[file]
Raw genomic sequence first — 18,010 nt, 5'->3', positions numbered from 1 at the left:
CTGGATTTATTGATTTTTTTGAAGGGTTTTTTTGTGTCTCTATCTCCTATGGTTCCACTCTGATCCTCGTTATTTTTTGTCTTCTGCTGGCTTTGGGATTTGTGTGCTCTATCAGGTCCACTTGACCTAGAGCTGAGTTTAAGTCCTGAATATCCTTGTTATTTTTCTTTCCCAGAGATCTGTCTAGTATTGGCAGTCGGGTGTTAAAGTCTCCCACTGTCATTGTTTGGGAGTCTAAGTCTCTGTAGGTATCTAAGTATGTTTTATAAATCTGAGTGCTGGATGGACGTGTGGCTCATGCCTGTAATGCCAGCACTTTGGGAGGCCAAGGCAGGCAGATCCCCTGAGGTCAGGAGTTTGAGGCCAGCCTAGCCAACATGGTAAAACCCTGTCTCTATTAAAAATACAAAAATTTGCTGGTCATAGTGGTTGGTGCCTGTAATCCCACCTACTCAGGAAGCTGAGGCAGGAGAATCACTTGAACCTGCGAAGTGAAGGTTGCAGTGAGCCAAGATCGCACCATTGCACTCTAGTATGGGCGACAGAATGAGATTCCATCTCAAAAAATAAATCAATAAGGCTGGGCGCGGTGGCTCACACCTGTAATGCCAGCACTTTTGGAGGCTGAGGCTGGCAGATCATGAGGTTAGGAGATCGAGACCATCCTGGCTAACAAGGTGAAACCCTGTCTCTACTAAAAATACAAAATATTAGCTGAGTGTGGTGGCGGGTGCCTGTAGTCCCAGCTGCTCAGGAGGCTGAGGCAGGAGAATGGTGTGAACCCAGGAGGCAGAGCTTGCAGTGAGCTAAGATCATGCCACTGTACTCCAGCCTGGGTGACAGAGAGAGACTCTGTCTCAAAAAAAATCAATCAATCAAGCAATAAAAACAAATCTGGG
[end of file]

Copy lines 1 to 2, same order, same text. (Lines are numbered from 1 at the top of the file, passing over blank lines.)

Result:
Raw genomic sequence first — 18,010 nt, 5'->3', positions numbered from 1 at the left:
CTGGATTTATTGATTTTTTTGAAGGGTTTTTTTGTGTCTCTATCTCCTATGGTTCCACTCTGATCCTCGTTATTTTTTGTCTTCTGCTGGCTTTGGGATTTGTGTGCTCTATCAGGTCCACTTGACCTAGAGCTGAGTTTAAGTCCTGAATATCCTTGTTATTTTTCTTTCCCAGAGATCTGTCTAGTATTGGCAGTCGGGTGTTAAAGTCTCCCACTGTCATTGTTTGGGAGTCTAAGTCTCTGTAGGTATCTAAGTATGTTTTATAAATCTGAGTGCTGGATGGACGTGTGGCTCATGCCTGTAATGCCAGCACTTTGGGAGGCCAAGGCAGGCAGATCCCCTGAGGTCAGGAGTTTGAGGCCAGCCTAGCCAACATGGTAAAACCCTGTCTCTATTAAAAATACAAAAATTTGCTGGTCATAGTGGTTGGTGCCTGTAATCCCACCTACTCAGGAAGCTGAGGCAGGAGAATCACTTGAACCTGCGAAGTGAAGGTTGCAGTGAGCCAAGATCGCACCATTGCACTCTAGTATGGGCGACAGAATGAGATTCCATCTCAAAAAATAAATCAATAAGGCTGGGCGCGGTGGCTCACACCTGTAATGCCAGCACTTTTGGAGGCTGAGGCTGGCAGATCATGAGGTTAGGAGATCGAGACCATCCTGGCTAACAAGGTGAAACCCTGTCTCTACTAAAAATACAAAATATTAGCTGAGTGTGGTGGCGGGTGCCTGTAGTCCCAGCTGCTCAGGAGGCTGAGGCAGGAGAATGGTGTGAACCCAGGAGGCAGAGCTTGCAGTGAGCTAAGATCATGCCACTGTACTCCAGCCTGGGTGACAGAGAGAGACTCTGTCTCAAAAAAAATCAATCAATCAAGCAATAAAAACAAATCTGGG